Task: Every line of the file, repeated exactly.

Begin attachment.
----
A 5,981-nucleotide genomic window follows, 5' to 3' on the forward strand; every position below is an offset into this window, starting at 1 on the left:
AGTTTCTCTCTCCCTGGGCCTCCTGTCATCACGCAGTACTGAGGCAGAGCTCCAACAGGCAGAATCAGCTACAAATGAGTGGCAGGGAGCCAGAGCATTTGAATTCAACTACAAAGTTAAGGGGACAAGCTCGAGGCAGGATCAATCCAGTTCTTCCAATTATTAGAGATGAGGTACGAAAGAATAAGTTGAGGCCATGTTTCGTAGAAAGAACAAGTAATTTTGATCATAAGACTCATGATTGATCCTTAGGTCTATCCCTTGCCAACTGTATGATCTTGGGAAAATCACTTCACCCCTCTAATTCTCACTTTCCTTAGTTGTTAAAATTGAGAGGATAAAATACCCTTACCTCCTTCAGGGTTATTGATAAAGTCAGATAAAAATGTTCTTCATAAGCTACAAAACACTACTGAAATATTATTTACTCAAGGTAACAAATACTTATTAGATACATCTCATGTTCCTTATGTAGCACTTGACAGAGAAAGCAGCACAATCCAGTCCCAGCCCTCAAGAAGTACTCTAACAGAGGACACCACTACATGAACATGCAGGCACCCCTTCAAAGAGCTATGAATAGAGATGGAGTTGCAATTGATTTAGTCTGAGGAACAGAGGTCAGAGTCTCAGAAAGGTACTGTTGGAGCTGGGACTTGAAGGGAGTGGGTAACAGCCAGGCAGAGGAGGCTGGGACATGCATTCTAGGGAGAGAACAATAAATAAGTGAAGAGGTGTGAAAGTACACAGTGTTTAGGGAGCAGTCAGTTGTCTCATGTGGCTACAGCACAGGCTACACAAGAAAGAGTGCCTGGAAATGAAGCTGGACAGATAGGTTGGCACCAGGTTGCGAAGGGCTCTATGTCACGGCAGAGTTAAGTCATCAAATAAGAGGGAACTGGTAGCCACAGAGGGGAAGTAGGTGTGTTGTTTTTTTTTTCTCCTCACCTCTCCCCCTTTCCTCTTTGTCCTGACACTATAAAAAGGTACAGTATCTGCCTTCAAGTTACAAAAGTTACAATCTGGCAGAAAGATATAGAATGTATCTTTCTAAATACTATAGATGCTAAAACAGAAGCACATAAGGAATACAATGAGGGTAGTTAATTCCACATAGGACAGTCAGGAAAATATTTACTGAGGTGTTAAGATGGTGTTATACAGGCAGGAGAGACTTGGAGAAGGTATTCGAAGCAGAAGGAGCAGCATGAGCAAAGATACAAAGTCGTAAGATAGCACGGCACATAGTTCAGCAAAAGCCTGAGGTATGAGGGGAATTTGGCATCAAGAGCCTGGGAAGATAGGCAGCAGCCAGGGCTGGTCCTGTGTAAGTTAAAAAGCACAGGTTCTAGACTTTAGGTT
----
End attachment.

A 5,981-nucleotide genomic window follows, 5' to 3' on the forward strand; every position below is an offset into this window, starting at 1 on the left:
AGTTTCTCTCTCCCTGGGCCTCCTGTCATCACGCAGTACTGAGGCAGAGCTCCAACAGGCAGAATCAGCTACAAATGAGTGGCAGGGAGCCAGAGCATTTGAATTCAACTACAAAGTTAAGGGGACAAGCTCGAGGCAGGATCAATCCAGTTCTTCCAATTATTAGAGATGAGGTACGAAAGAATAAGTTGAGGCCATGTTTCGTAGAAAGAACAAGTAATTTTGATCATAAGACTCATGATTGATCCTTAGGTCTATCCCTTGCCAACTGTATGATCTTGGGAAAATCACTTCACCCCTCTAATTCTCACTTTCCTTAGTTGTTAAAATTGAGAGGATAAAATACCCTTACCTCCTTCAGGGTTATTGATAAAGTCAGATAAAAATGTTCTTCATAAGCTACAAAACACTACTGAAATATTATTTACTCAAGGTAACAAATACTTATTAGATACATCTCATGTTCCTTATGTAGCACTTGACAGAGAAAGCAGCACAATCCAGTCCCAGCCCTCAAGAAGTACTCTAACAGAGGACACCACTACATGAACATGCAGGCACCCCTTCAAAGAGCTATGAATAGAGATGGAGTTGCAATTGATTTAGTCTGAGGAACAGAGGTCAGAGTCTCAGAAAGGTACTGTTGGAGCTGGGACTTGAAGGGAGTGGGTAACAGCCAGGCAGAGGAGGCTGGGACATGCATTCTAGGGAGAGAACAATAAATAAGTGAAGAGGTGTGAAAGTACACAGTGTTTAGGGAGCAGTCAGTTGTCTCATGTGGCTACAGCACAGGCTACACAAGAAAGAGTGCCTGGAAATGAAGCTGGACAGATAGGTTGGCACCAGGTTGCGAAGGGCTCTATGTCACGGCAGAGTTAAGTCATCAAATAAGAGGGAACTGGTAGCCACAGAGGGGAAGTAGGTGTGTTGTTTTTTTTTTCTCCTCACCTCTCCCCCTTTCCTCTTTGTCCTGACACTATAAAAAGGTACAGTATCTGCCTTCAAGTTACAAAAGTTACAATCTGGCAGAAAGATATAGAATGTATCTTTCTAAATACTATAGATGCTAAAACAGAAGCACATAAGGAATACAATGAGGGTAGTTAATTCCACATAGGACAGTCAGGAAAATATTTACTGAGGTGTTAAGATGGTGTTATACAGGCAGGAGAGACTTGGAGAAGGTATTCGAAGCAGAAGGAGCAGCATGAGCAAAGATACAAAGTCGTAAGATAGCACGGCACATAGTTCAGCAAAAGCCTGAGGTATGAGGGGAATTTGGCATCAAGAGCCTGGGAAGATAGGCAGCAGCCAGGGCTGGTCCTGTGTAAGTTAAAAAGCACAGGTTCTAGACTTTAGGTT